Skip to content


Repository files navigation

Nox Robot project

Nox is a nice (and time-consuming for me) robot which uses SLAM (ROS) with a Kinect to navigate in its environment. It is powered by ROS running on a Raspberry Pi 3B and an Arduino that controls two motors with encoders.

In its current state the robot can use SLAM (gmapping) to create a map of its surroundings (using the Kinect depth perception to detect wall and obstacles) and localize itself within the map. It can plan a path to a given goal and drive to it avoiding obstacles.

Nox characteristics

Nox is a differential drive robot with the motors placed on the same axis. The base is made of wood with two caster wheels for support. The rest of the structure is made mainly of wood and metal brackets, easy to find in any DIY retail store. On the rear part of the robot plates can be stacked to put the electronic boards on. More information (such as components used) can be found in the Hackster page of the project.


ROS packages

  • nox_description:

This package includes the URDF description of the robot and the associated CAD files for display in RViz. The launch file "nox_rviz.launch" launches the joint and robot state publisher as well as RViz to display the model.

  • nox:

This package includes the base controller node "nox_controller.cpp". This node will convert velocity command data into proper command data for the robot (according to the robot kinematic model) and send it to the Arduino Mega (through ROSSerial). It also computes the odometry (with the encoder data and according to the robot kinematic model) from data received from the Arduino Mega. The package also includes several launch files used to start the navigation (see "How to use Nox" below).

  • Arduino:

The arduino node receives the command order from the base controller node and commands the motor speeds. It also sends back the encoder data needed for the odometry to the controller node through ROSSerial.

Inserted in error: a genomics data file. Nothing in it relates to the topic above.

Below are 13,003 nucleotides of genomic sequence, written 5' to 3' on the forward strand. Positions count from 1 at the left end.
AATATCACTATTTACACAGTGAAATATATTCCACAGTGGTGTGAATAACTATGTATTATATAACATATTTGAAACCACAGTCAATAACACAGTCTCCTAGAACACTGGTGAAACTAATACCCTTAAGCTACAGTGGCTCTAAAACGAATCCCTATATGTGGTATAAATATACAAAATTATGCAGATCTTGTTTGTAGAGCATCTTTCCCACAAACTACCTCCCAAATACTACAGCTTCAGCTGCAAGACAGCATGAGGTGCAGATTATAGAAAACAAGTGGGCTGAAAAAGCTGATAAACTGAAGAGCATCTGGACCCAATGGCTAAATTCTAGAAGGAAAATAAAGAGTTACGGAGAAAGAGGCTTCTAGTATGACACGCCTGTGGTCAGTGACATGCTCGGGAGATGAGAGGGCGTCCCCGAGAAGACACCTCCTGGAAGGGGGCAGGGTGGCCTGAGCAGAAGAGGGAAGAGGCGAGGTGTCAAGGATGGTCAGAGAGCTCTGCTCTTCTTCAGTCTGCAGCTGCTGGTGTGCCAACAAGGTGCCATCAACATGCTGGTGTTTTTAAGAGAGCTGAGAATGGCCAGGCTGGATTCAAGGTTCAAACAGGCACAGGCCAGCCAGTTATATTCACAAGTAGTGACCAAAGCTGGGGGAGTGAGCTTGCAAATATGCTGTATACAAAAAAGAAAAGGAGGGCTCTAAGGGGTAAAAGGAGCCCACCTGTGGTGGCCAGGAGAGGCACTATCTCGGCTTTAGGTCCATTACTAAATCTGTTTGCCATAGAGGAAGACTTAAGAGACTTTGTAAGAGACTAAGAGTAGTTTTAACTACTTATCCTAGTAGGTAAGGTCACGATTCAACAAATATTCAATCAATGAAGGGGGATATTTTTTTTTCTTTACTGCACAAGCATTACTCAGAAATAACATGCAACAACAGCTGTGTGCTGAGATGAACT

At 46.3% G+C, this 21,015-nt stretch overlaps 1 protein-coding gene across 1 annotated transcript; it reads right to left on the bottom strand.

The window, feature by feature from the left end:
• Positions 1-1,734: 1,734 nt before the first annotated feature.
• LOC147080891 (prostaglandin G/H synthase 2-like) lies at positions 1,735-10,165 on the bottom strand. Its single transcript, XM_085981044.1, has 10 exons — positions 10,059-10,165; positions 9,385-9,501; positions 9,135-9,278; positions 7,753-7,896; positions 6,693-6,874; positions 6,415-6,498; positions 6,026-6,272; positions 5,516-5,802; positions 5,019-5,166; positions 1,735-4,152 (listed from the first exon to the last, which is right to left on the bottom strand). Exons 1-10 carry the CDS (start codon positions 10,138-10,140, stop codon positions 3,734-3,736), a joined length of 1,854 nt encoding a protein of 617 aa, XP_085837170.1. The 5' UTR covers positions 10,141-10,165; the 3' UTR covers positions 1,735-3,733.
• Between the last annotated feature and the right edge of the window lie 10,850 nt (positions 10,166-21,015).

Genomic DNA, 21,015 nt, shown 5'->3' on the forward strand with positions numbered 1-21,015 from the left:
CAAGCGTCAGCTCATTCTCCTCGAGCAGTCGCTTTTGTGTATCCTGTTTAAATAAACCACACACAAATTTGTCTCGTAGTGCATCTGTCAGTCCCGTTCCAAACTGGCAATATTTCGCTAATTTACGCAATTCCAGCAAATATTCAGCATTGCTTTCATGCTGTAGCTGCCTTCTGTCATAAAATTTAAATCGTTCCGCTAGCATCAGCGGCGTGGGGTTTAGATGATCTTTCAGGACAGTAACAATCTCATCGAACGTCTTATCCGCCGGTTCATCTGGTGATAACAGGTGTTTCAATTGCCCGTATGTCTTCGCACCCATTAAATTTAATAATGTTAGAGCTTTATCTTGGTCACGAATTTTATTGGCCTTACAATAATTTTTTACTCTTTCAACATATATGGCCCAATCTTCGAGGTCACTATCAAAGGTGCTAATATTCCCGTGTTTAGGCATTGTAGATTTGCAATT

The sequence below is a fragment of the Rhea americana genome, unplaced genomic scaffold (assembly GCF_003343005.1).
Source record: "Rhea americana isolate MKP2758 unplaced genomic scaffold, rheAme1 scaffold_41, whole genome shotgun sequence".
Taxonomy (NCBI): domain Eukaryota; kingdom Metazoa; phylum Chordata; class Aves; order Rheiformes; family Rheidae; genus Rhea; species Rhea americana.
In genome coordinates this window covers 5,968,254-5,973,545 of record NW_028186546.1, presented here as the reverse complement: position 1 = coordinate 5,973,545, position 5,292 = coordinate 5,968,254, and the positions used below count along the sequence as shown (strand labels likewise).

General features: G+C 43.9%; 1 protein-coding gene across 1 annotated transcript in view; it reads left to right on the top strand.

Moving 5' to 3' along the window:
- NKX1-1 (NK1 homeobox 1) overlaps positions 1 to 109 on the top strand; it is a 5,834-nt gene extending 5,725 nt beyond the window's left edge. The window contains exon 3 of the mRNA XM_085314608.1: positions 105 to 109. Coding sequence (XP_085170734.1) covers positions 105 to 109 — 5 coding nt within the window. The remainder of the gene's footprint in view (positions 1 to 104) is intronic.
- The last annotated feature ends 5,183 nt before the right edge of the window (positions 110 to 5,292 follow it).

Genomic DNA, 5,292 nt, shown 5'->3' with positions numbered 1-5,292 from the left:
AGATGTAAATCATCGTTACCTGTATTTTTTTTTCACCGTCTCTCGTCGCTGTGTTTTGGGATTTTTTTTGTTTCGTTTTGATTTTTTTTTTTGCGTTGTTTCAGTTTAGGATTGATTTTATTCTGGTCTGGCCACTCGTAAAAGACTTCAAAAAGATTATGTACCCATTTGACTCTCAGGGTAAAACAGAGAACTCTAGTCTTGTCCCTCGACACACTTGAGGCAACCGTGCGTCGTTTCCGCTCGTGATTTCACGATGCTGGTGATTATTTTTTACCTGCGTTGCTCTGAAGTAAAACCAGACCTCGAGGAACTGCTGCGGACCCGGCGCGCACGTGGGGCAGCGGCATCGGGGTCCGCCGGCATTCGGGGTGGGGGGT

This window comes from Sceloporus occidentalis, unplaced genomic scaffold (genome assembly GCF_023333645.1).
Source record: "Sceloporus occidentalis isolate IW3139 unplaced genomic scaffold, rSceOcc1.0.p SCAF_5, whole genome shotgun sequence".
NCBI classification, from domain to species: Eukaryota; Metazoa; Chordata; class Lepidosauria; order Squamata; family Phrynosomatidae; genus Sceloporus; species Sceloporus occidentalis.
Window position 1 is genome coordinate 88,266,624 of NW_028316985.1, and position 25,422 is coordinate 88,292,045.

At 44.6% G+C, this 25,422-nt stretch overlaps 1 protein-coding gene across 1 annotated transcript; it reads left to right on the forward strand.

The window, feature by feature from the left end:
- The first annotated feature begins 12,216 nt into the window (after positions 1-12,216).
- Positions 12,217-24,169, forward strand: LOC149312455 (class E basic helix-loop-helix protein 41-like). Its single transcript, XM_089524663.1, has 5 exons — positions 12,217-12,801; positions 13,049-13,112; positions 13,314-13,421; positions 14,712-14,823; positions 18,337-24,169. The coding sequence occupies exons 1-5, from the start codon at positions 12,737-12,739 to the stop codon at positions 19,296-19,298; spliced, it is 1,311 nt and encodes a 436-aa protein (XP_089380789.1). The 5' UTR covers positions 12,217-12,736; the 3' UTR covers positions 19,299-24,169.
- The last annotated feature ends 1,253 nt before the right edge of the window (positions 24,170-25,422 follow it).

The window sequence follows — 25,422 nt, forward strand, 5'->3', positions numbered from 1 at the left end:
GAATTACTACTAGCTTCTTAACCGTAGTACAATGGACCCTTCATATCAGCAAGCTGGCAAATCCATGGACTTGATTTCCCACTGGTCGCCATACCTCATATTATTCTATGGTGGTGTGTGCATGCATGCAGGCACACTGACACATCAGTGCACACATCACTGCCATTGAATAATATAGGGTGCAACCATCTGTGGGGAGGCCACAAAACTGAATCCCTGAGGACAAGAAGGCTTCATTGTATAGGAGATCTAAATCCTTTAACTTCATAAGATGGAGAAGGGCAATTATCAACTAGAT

How to use Nox

Packages installation

The software for the Nox project was developped with ROS Kinetic and Ubuntu 16.04. More recent versions should work as well but might require some tweaking. This readme doesn't explain how to install ROS and packages. For more information you can check the ROS tutorials.

To use Nox you will need the following packages (most of them should already be installed by default or requested when building the nox packages):


You can install and build the package by copying the "nox" and "nox_description" folders in "your_catkin_workspace/src" on both your computer and the Raspberry Pi and running:


Running Nox

In order to navigate Nox you will need to start two launch files using SSH and ROS nodes over network.

1. Connect to Nox Wi-Fi

I haven't included in my GitHub the RPi network configuration but basically the RPi creates an Ad-Hoc network I connect to with my computer in order to send SSH commands. It's also possible to connect both the Rpi and the computer to the same WiFi network. Once connected and before launching any ROS command you should sync the RPi to the computer using the following code in RPi:

sudo ntpdate ip_address_of_the_computer

You can also setup the ntpdate or use chrony to do that automatically.

2. Start the odometry and motor control

In the RPi, use the following command to start the main program:

roslaunch nox nox_bringup.launch

It will launch the serial controller node connected to the Arduino, the Kinect node, the odometry calculation node and the joint state publisher. If this step succeded you should see the side light of the robot going from a series of three quick blinks to a slow "breathing-like" type of blinking.

3. Start the navigation

In order to be able to do path planning calculation and mapping you have to use a launch file on your computer this time. Before doing so, assure yourself that you exported the ROS master from the RPi (modify the command to suit your own setup):

export ROS_MASTER_URI=http://localhost:11311

You can then launch:

roslaunch nox nox_slam.launch

It will launch the move_base node and RViz. By using the "2D Nav Goal" arrow you can give a goal for the robot to reach. Alternatively, you can use the ROS teleop keyboard to control the robot:

rosrun teleop_twist_keyboard


  • Robin Baran - Initial work


This project is licensed under the GNU General Public License version 3



No releases published


No packages published